DNA repair protein strongly associated with breast cancer

The protein, Brca1 is a DNA repair protein whose absence or misfunction is associated with breast cancer.

Over one’s lifetime, damage to DNA through the environment is inevitable, and a class of proteins have been found that try to repair DNA when damage is detected. Brca1 is responsible for repairing double stranded breaks in DNA. Brca1 works as a team with a few other proteins to locate, sense and signal for the repair of damaged DNA.

In the absence of a functional Brca1 protein, cells develop chromosomal instability more quickly and greatly increase the probability of damaged cells becoming cancerous.

Brca1 is a fairly large protein with a number of functional domains.1

  • A Ring Domain responsible for marking other proteins for degradation with Ubiquitin .
  • Rad50 , Rad51 and PalB2 binding domains - responsible for bringing other DNA repair proteins to sites of damage.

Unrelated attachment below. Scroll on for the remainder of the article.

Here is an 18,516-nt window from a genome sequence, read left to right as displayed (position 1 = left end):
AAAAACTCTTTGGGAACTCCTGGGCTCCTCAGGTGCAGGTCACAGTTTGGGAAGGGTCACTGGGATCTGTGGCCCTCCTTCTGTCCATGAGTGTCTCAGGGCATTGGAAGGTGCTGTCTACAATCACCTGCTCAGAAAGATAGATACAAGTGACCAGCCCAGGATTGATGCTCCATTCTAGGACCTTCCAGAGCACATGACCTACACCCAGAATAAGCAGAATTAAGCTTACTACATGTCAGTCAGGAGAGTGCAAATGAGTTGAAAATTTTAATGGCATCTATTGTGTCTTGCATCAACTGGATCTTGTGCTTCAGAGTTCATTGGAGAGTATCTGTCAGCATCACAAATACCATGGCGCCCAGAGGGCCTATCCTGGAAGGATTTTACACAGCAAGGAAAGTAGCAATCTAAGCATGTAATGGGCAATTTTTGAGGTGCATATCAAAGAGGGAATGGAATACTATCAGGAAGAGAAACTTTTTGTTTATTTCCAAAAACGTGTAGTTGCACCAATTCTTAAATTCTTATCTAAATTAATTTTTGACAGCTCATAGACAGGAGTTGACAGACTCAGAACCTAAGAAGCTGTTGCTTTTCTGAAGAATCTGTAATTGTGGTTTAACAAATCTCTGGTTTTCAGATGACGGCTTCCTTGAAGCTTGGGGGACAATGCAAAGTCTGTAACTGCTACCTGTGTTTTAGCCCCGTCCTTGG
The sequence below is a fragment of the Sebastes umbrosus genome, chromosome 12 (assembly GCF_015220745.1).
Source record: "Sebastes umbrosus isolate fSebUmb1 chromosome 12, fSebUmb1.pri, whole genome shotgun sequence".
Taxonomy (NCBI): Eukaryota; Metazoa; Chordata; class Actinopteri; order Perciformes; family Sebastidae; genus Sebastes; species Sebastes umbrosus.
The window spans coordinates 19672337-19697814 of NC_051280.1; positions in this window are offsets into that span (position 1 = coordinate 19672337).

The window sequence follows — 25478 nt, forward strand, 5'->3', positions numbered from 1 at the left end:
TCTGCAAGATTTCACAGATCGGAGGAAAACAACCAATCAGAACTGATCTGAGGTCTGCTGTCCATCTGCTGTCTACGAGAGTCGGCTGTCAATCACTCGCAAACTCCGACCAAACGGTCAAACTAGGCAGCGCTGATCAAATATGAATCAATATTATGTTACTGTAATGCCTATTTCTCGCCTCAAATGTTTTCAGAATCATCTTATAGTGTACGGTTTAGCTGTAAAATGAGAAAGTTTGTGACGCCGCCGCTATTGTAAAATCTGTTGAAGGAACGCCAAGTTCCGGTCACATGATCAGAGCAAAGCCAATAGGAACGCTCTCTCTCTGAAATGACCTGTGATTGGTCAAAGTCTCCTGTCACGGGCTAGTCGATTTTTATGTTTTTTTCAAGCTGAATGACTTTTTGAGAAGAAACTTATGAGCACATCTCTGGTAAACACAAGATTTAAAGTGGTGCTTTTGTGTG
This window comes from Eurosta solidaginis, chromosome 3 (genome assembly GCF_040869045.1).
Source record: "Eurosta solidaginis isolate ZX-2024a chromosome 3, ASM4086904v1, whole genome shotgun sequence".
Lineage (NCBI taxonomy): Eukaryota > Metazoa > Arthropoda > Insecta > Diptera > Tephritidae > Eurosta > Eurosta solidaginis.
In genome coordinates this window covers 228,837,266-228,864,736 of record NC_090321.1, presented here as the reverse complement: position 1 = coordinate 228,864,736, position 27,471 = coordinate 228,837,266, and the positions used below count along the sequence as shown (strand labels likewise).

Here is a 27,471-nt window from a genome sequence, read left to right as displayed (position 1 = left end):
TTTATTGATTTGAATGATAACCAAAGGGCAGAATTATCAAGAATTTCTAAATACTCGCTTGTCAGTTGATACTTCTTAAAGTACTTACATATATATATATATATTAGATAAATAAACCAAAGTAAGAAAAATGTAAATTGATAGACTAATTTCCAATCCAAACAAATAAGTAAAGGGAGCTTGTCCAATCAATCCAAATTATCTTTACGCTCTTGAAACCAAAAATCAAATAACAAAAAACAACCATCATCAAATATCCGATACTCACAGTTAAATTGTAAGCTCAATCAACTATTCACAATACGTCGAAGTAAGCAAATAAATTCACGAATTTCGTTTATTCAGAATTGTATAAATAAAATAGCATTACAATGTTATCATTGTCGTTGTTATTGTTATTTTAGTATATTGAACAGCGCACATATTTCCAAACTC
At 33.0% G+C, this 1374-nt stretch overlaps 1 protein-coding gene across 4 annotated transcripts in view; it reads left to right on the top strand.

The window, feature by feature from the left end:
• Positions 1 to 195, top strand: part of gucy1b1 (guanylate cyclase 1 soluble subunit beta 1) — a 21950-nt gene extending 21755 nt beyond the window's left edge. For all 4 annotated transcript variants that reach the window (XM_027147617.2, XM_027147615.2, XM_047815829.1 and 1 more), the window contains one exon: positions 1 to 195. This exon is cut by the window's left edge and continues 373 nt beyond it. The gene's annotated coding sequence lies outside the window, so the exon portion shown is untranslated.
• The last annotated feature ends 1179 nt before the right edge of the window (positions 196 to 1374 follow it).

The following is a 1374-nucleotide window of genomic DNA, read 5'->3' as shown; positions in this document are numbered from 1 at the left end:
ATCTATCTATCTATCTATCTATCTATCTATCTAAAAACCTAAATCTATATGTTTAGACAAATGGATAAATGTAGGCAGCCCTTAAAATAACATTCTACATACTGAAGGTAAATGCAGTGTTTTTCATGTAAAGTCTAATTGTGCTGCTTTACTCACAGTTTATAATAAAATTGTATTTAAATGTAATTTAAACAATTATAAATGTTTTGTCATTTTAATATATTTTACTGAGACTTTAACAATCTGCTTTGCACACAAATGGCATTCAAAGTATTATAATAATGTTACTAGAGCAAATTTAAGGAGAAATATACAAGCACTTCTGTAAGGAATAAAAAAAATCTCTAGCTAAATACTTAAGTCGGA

• Nuclear localization signals that make sure Brca1 gets to the nucleus, where the DNA is.
  • The C-terminal BRCT domain seems responsible for integrating signals that sense DNA damage.

Sequencing a person’s genome can reveal whether or not the DNA that encodes for Brca1 contains mutations that would result in a truncated or mis-formed version. If the DNA that encodes for Brca1 is mutated, especially in ways that prevent some of the above functions, then cells that contain that DNA are more likely to be unable to repair routine DNA damage. Testing for particular DNA sequences that indicate that Brca1 is damaged was the subject of a recent decision by the Supreme Court of the United States.